May 24, 2024 1:31 am

LaRoy, Texas
LaRoy, Texas

LaRoy, Texas

“LaRoy, Texas” immediately tests your expectations. Driving down a dark dirt country road, Harry (Dylan Baker), whose car headlights are the only beacons of life amid the barren clime, passes a broken-down truck parked off-road. A few yards later, Harry spots the possible driver of the abandoned vehicle, picking up the stranded soul, a bearded, foreboding hitchhiker who looks like the beginning of a true-crime mystery. Baker is a curious choice for this role, an actor equally known for portraying hapless idiots and soulless pencil pushers. Here, he engages in cheery conversation; the mysterious hitchhiker half-heartedly jokes about the dangers of picking up strangers. Harry seems like an innocent, small-town fellow, deflecting the stranger’s hypotheticals with an unassuming ease until turning the tables. Maybe, Harry asks, he purposefully damaged the hitchhiker’s vehicle at a previous rest stop so he could pick him up.

It’s a smart gambit of an opening scene by writer/director Shane Atkinson. Harry is a hitman. And once he dispatches with his first victim—one on a long list of many—he is called for another job. This one, in the tiny brush town of LaRoy, Texas. Atkinson’s hilarious feature debut is a barn burner of a western-thriller whose Coen Brothers-inspired nods give life to its meek protagonist. 

In another twist, the protagonist is not Harry. It’s Ray (the quietly affecting John Magaro), a native of LaRoy, Texas. Early in the film, Ray meets with Skip (an endearing Steve Zahn), who’s just begun a job as a private investigator. Skip is a bumbling, kindhearted idiot; he dresses in a Black cowboy hat and blazer, probably because he’s watched one too many “Walker, Texas Ranger” episodes. But he does have important information: black and white photos of Ray’s beauty queen wife Stacy-Lynn (Megan Stevenson) stepping inside a seedy motel room. The revelation forces a shell-shocked Ray to please the demanding Stacy-Lynn by fulfilling her dream. He wants to fund her salon—he just needs to find some cash.  

Ray is an all-too-trusting man. For one, he doesn’t believe Stacy-Lynn could ever cheat on him. Worst yet, when he turns to his prickish brother Junior (Matthew Del Negro), who owns the family hardware store with Ray, for extra money, he buys Junior’s cries of poverty despite his brother buying a brand new yacht for his palatial home. Ray is so pitiful he buys a gun so he might shoot himself in a strip joint’s parking lot. By chance, however, a man jumps in his car with an envelope of cash to pay for a scheduled hit. Wanting to finally be somebody, Ray plays the part of Harry. He assassinates his target, is then thrown into a wider conspiracy involving a used car salesman, and then must retrieve a suitcase full of cash before Harry hunts him down—all while trying to save his flatlining marriage.      

“LaRoy, Texas” is a convoluted yarn whose unnecessary intricacies aren’t helped by Ray’s unbelievable stupidity. Somewhere between not connecting the obvious dots of his wife’s infidelity and believing that a salon will make it alright, the character jumps the shark to frustratingly insipid, to the point that you’re ready to murder him, too. Thankfully, Magaro, is so excellent, so at ease playing vulnerable losers, that you’re compelled to look past the writing’s flaws. The same could be said of the chemistry between Magaro and Zahn. This is a film propelled by their unguarded male friendship, one shared by two unserious failures in need of someone to recognize their passions, desires, talents, and personhood. In each other, they find a worthy, moving mirror. 

The film is further enlivened by its silly violence (not unlike “Fargo”) and its interest in men overwhelmed by the brooding evil lurking just around the bend (not unlike “No Country for Old Men”). Vast dusky landscapes and ramshackle hole-in-the-walls are the settings for Ray’s travails; bleak, fluorescent hues color the oddball people in their off-kilter spaces. They’re the exterior textures that speak to the internal marital angst felt by Ray. How does one remain committed to the promise of marriage? What are the limits of spousal loyalty?

It takes far more time than necessary to arrive at the poignant answers to those questions. But the final elegiac scene between Harry and Ray, whereby Ray decides to honor his friendship with Skip while finally sticking up for himself, leaves an achingly bittersweet taste. Atkinson matches the plaintive scene to Colter Wall’s measured cover of the country ballad “Cowpoke.” It’s that assured blending of emotions that makes “LaRoy, Texas” a sturdy tonal journey—a film enamored with those living on the fringes of respectability—that bodes well for whatever freewheeling story Atkinson hopes to tell next.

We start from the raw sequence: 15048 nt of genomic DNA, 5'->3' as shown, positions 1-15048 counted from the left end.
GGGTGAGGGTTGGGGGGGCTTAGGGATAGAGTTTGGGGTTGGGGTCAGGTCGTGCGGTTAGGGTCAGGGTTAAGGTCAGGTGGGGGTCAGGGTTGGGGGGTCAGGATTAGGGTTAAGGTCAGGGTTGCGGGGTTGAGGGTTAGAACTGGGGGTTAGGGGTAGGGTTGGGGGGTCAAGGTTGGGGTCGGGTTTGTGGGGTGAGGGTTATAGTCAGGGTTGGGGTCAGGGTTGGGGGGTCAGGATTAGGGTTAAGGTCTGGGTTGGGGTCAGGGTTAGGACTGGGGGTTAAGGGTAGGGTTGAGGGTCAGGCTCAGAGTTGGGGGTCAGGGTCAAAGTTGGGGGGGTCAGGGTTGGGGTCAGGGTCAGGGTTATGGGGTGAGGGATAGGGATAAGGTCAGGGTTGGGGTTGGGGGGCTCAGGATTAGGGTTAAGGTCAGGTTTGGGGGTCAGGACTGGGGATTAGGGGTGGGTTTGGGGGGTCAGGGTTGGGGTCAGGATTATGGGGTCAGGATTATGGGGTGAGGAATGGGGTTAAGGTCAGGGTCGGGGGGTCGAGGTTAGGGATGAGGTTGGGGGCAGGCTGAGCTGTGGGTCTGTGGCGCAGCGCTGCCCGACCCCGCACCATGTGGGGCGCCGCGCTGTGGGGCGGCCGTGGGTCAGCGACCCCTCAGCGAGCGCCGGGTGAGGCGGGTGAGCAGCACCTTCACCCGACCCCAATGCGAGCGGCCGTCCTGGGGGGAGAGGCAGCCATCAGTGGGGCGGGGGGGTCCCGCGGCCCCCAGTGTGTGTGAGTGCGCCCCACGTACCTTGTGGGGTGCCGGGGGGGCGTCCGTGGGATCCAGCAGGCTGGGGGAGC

“LaRoy, Texas” immediately tests your expectations. Driving down a dark dirt country road, Harry (Dylan Baker), whose car headlights are the only beacons of life amid the barren clime, passes a broken-down truck parked off-road. A few yards later, Harry spots the possible driver of the abandoned vehicle, picking up the stranded soul, a bearded, foreboding hitchhiker who looks like the beginning of a true-crime mystery. Baker is a curious choice for this role, an actor equally known for portraying hapless idiots and soulless pencil pushers. Here, he engages in cheery conversation; the mysterious hitchhiker half-heartedly jokes about the dangers of picking up strangers. Harry seems like an innocent, small-town fellow, deflecting the stranger’s hypotheticals with an unassuming ease until turning the tables. Maybe, Harry asks, he purposefully damaged the hitchhiker’s vehicle at a previous rest stop so he could pick him up. It’s a smart gambit of an opening scene by writer/director Shane Atkinson. Harry is a hitman. And once he dispatches with his first victim—one on a long list of many—he is called for another job. This one, in the tiny brush town of LaRoy, Texas. Atkinson’s hilarious feature debut is a barn burner of a western-thriller whose Coen Brothers-inspired nods give life to its meek protagonist.  In another twist, the protagonist is not Harry. It’s Ray (the quietly affecting John Magaro), a native of LaRoy, Texas. Early in the film, Ray meets with Skip (an endearing Steve Zahn), who’s just begun a job as a private investigator. Skip is a bumbling, kindhearted idiot; he dresses in a Black cowboy hat and blazer, probably because he’s watched one too many “Walker, Texas Ranger” episodes. But he does have important information: black and white photos of Ray’s beauty queen wife Stacy-Lynn (Megan Stevenson) stepping inside a seedy motel room. The revelation forces a shell-shocked Ray to please the demanding Stacy-Lynn by fulfilling her dream. He wants to fund her salon—he just needs to find some cash.   Ray is an all-too-trusting man. For one, he doesn’t believe Stacy-Lynn could ever cheat on him. Worst yet, when he turns to his prickish brother Junior (Matthew Del Negro), who owns the family hardware store with Ray, for extra money, he buys Junior’s cries of poverty despite his brother buying a brand new yacht for his palatial home. Ray is so pitiful he buys a gun so he might shoot himself in a strip joint’s parking lot. By chance, however, a man jumps in his car with an envelope of cash to pay for a scheduled hit. Wanting to finally be somebody, Ray plays the part of Harry. He assassinates his target, is then thrown into a wider conspiracy involving a used car salesman, and then must retrieve a suitcase full of cash before Harry hunts him down—all while trying to save his flatlining marriage.       “LaRoy, Texas” is a convoluted yarn whose unnecessary intricacies aren’t helped by Ray’s unbelievable stupidity. Somewhere between not connecting the obvious dots of his wife’s infidelity and believing that a salon will make it alright, the character jumps the shark to frustratingly insipid, to the point that you’re ready to murder him, too. Thankfully, Magaro, is so excellent, so at ease playing vulnerable losers, that you’re compelled to look past the writing’s flaws. The same could be said of the chemistry between Magaro and Zahn. This is a film propelled by their unguarded male friendship, one shared by two unserious failures in need of someone to recognize their passions, desires, talents, and personhood. In each other, they find a worthy, moving mirror.  The film is further enlivened by its silly violence (not unlike “Fargo”) and its interest in men overwhelmed by the brooding evil lurking just around the bend (not unlike “No Country for Old Men”). Vast dusky landscapes and ramshackle hole-in-the-walls are the settings for Ray’s travails; bleak, fluorescent hues color the oddball people in their off-kilter spaces. They’re the exterior textures that speak to the internal marital angst felt by Ray. How does one remain committed to the promise of marriage? What are the limits of spousal loyalty? It takes far more time than necessary to arrive at the poignant answers to those questions. But the final elegiac scene between Harry and Ray, whereby Ray decides to honor his friendship with Skip while finally sticking up for himself, leaves an achingly bittersweet taste. Atkinson matches the plaintive scene to Colter Wall’s measured cover of the country ballad “Cowpoke.” It’s that assured blending of emotions that makes “LaRoy, Texas” a sturdy tonal journey—a film enamored with those living on the fringes of respectability—that bodes well for whatever freewheeling story Atkinson hopes to tell next. Read More